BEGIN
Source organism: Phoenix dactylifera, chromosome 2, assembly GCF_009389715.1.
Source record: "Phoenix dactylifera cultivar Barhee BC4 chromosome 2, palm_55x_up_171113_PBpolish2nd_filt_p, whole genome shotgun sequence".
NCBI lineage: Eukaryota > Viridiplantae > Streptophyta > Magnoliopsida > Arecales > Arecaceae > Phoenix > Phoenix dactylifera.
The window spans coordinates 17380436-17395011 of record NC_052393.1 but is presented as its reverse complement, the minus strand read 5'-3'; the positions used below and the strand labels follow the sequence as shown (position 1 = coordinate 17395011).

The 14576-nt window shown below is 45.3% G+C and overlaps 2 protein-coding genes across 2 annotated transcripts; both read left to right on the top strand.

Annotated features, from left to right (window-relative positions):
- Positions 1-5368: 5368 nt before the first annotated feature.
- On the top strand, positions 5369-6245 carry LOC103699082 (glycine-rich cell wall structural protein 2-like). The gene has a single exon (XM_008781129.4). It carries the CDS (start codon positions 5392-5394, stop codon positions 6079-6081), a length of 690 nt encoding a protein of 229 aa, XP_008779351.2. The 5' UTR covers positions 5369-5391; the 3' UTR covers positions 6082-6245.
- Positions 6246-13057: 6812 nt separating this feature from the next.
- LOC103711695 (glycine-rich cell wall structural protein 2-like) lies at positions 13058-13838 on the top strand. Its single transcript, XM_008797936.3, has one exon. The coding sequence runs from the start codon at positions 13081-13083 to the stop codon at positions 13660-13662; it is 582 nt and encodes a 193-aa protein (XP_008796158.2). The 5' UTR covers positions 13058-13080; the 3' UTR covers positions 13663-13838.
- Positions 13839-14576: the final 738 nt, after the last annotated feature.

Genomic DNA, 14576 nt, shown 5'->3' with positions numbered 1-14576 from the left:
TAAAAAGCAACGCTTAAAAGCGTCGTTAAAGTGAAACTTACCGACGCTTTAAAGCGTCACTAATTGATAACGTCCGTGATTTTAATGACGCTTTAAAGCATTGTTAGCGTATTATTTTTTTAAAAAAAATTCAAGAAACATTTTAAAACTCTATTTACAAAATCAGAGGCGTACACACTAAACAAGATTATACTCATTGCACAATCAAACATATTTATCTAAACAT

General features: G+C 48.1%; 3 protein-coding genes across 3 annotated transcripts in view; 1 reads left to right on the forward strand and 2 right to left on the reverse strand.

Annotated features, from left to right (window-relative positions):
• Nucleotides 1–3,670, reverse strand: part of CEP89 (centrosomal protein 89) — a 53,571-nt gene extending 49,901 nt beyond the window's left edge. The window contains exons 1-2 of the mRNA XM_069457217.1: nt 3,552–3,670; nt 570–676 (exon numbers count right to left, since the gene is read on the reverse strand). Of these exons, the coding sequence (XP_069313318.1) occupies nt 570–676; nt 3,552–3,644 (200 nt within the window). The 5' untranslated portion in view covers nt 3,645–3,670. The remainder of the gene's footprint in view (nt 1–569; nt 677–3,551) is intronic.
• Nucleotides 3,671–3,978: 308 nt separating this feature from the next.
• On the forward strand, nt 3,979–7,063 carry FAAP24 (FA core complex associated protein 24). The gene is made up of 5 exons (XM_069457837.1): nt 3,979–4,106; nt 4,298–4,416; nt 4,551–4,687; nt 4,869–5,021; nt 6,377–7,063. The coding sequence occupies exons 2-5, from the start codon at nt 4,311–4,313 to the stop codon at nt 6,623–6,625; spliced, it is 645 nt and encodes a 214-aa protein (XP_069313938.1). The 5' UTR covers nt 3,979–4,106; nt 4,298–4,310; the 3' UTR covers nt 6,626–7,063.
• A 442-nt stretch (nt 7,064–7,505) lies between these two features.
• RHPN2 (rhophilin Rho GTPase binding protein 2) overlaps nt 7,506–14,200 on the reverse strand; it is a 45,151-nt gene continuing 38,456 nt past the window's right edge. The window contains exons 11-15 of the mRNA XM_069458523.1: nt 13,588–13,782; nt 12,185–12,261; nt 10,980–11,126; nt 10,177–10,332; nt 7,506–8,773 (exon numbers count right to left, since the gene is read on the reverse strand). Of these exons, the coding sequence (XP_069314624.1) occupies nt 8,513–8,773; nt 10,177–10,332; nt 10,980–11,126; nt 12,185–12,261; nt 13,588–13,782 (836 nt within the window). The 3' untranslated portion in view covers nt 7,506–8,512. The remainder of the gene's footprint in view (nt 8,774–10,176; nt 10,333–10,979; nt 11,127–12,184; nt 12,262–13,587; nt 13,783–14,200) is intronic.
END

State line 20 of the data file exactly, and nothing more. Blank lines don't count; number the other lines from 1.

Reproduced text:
• RHPN2 (rhophilin Rho GTPase binding protein 2) overlaps nt 7,506–14,200 on the reverse strand; it is a 45,151-nt gene continuing 38,456 nt past the window's right edge. The window contains exons 11-15 of the mRNA XM_069458523.1: nt 13,588–13,782; nt 12,185–12,261; nt 10,980–11,126; nt 10,177–10,332; nt 7,506–8,773 (exon numbers count right to left, since the gene is read on the reverse strand). Of these exons, the coding sequence (XP_069314624.1) occupies nt 8,513–8,773; nt 10,177–10,332; nt 10,980–11,126; nt 12,185–12,261; nt 13,588–13,782 (836 nt within the window). The 3' untranslated portion in view covers nt 7,506–8,512. The remainder of the gene's footprint in view (nt 8,774–10,176; nt 10,333–10,979; nt 11,127–12,184; nt 12,262–13,587; nt 13,783–14,200) is intronic.